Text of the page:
This is a Friday, Sept. 16, 2022 photograph of Wellness Center at the University of Southern Mississippi in Hattiesburg, Miss. The center is the home court for the women's volleyball team. (AP Photo/Rogelio V. Solis)

The Southern Miss facility has been at the center of the investigation into state welfare fraud.

The University of Southern Mississippi’s new volleyball facility has been at the center of the Mississippi Department of Human Service (MDHS) welfare investigation.

Today, USM released a statement on the matter for the first time.

The University says that in 2017, with the approval MDHS, the University of Southern Mississippi Athletic Foundation signed a 5-year agreement with Mississippi Community Education Center (MCEC), a non-profit Temporary Assistance for Needy Families (TANF) grantee, headed up by Nancy New, for the use of existing facilities and the to-be-constructed Wellness Center known more commonly as the volleyball facility.

However, as first reported by Y’all Politics in September, the decision to use the funds was made by the Institutions of Higher Learning (IHL) Board of Trustees, an independent state agency with voting trustees represented and informed by legal counsel from the Attorney General’s office. The terms were approved twice by IHL on the recommendation of the Attorney General’s office who acted as its legal counsel which knew that the source of the money was from a grant through MDHS.

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IHL counsel Stephanie Ganucheau from the Attorney General’s staff provided a memo 10 days before the October 19, 2017, IHL Board meeting supporting the amended lease and sublease to Dr. John Pearce, Associate Commissioner of Finance and Administration at IHL. IHL Trustees would ultimately rely on that legal recommendation when they voted to approve the expanded lease and sublease involving New’s MCEC organization and the USM facility.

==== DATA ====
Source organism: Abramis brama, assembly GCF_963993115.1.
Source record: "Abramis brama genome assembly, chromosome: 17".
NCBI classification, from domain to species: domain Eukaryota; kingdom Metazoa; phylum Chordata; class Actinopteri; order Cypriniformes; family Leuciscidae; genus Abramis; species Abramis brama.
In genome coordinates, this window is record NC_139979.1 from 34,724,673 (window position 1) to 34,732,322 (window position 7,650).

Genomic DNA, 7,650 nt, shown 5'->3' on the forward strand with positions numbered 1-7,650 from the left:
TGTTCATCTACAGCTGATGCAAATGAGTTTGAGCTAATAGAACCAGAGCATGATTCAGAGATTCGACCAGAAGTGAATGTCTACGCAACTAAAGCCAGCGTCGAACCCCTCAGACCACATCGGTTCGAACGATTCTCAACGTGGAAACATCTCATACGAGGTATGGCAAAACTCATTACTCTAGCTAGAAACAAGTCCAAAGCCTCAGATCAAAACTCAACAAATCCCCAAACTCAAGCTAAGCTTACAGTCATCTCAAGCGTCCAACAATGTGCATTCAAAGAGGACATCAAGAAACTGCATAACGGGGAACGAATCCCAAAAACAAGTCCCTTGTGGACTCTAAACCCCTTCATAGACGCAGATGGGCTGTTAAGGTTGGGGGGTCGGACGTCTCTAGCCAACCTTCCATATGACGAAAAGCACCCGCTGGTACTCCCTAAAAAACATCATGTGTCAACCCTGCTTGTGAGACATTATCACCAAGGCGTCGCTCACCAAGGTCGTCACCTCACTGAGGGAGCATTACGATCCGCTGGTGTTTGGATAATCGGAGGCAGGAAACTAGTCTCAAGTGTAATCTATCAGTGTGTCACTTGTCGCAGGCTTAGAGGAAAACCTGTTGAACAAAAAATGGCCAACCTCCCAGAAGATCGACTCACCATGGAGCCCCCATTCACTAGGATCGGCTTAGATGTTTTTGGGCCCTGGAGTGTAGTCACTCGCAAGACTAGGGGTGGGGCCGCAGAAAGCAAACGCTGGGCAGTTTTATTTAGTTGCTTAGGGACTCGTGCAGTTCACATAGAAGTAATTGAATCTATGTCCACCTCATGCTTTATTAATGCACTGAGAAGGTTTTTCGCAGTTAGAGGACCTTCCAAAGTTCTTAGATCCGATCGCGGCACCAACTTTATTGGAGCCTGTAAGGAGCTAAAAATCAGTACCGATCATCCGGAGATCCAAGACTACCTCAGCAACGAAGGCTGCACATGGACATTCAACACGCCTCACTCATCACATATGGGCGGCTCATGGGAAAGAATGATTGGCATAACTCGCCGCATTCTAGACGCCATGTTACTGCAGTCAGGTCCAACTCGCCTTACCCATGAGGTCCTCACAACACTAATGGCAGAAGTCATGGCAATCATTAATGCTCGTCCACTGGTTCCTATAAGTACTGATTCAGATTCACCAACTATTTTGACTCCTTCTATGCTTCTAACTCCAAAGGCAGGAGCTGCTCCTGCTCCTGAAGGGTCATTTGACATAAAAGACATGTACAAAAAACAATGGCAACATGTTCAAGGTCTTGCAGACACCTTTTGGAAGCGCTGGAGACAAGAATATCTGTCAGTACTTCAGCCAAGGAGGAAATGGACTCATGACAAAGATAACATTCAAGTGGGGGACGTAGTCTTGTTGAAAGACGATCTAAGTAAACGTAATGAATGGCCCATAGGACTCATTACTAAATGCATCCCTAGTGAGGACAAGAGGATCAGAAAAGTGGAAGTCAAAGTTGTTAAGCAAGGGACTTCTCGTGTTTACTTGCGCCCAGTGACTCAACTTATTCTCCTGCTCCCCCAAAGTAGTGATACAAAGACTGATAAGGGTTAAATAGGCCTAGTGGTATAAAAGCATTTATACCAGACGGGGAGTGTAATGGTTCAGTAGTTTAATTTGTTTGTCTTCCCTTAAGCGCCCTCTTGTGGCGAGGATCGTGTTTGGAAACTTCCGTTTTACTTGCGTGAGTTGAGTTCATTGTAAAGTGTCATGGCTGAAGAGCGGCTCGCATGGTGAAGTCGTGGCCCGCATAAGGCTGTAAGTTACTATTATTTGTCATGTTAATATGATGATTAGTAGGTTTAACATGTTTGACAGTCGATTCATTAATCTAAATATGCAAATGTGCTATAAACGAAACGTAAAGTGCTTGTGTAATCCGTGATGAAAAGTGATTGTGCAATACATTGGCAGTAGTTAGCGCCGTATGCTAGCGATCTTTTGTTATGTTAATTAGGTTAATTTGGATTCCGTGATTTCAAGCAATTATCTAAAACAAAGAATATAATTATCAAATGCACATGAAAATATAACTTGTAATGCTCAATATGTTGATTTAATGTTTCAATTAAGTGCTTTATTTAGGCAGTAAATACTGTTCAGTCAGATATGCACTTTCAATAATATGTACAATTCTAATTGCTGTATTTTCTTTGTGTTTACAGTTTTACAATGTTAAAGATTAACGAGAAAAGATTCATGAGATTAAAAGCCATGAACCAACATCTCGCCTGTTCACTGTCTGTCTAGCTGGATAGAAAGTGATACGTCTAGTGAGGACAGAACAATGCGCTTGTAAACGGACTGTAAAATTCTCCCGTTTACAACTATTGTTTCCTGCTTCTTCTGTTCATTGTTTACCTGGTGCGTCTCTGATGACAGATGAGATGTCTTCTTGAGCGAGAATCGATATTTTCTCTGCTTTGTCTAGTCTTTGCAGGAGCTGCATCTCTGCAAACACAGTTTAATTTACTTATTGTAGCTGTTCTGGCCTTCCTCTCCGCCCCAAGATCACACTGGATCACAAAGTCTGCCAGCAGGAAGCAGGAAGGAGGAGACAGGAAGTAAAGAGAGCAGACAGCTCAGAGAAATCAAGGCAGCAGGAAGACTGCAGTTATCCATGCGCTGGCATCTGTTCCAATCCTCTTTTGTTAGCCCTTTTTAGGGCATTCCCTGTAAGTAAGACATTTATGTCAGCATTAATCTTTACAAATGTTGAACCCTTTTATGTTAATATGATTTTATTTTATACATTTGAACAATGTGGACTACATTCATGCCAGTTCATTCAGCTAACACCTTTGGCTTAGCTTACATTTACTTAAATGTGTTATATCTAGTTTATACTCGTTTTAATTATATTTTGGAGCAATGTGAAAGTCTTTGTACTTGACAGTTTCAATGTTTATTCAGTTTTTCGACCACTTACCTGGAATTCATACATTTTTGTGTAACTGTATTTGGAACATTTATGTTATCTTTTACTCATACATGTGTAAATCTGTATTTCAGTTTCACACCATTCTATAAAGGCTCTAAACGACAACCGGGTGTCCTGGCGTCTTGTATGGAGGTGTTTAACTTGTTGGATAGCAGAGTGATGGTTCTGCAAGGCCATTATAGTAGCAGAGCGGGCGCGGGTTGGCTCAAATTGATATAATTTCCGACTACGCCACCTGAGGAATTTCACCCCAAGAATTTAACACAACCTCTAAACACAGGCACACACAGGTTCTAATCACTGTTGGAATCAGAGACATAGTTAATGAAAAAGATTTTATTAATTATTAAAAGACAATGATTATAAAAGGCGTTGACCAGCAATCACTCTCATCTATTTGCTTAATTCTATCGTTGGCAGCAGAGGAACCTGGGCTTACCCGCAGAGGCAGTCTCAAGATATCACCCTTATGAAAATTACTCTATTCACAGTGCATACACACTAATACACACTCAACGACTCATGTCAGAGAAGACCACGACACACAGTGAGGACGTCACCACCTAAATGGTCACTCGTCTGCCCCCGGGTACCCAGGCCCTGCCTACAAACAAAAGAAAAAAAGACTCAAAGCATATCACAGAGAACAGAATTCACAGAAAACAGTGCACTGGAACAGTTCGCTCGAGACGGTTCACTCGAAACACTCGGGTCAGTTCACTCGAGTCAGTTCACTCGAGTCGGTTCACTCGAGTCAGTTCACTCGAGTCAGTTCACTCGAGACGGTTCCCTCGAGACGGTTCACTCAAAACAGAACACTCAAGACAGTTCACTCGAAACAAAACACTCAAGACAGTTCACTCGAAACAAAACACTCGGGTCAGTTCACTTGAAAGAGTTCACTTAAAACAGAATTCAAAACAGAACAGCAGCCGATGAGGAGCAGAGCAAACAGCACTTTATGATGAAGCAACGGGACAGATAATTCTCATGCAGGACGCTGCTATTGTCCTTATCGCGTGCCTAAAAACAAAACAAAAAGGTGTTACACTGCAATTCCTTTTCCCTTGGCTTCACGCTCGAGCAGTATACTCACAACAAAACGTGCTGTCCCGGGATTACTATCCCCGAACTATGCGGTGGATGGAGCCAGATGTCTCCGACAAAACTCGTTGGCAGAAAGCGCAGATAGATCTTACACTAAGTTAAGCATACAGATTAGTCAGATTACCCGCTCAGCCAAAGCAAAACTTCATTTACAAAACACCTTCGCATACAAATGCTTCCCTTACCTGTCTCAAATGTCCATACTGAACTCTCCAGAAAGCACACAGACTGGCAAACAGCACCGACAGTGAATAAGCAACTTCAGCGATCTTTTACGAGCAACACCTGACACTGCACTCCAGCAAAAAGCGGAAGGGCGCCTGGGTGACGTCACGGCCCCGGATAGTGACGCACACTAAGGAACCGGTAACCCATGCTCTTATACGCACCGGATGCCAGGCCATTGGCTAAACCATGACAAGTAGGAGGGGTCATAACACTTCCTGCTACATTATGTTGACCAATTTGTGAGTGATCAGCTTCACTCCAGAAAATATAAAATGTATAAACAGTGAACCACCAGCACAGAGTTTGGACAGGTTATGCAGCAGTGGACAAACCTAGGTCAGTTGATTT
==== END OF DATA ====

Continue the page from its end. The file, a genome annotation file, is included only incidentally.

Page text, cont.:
But, as State Auditor Shad White has said repeatedly, those TANF funds were not to be used for construction of such facilities, something MDHS, the AG’s office and IHL should have known.

USM now says the University and the Athletic Foundation engaged in this agreement in good faith, “following thorough due diligence by outside legal counsel, and after multiple assurances from officials at the highest levels of MDHS.”

“Unfortunately, that due diligence did not and could not uncover the alleged fraud by the MDHS grant fiduciaries that was reported nearly two years after the Athletic Foundation signed the agreement with MCEC,” USM’s statement notes. “Although MCEC shared projections of planned programming with the University, its actual utilization of the facilities did not align with those projections.”

In the spirit of the initial agreement, USM says it is committed to seeking ways for campus facilities to be utilized for the benefit of Mississippi families and individuals in the spirit of the original agreement.

“Even though our facilities are owned by the state, the University does not have the autonomy to provide programs, services, or other resources to another agency without specific legal guidance and authorization,” USM’s statement continues. “Therefore, to the extent allowed by law, the University will make available to MDHS its campus facilities (including, but not limited to, the Wellness Center) for a five-year term to assist MDHS with its mission of serving the people of south Mississippi.”

USM says there is the potential opportunities for collaborative pursuits between MDHS and existing University clinical and academic programs, with guidance and input from faculty across disciplines, including serving underserved persons and families in need.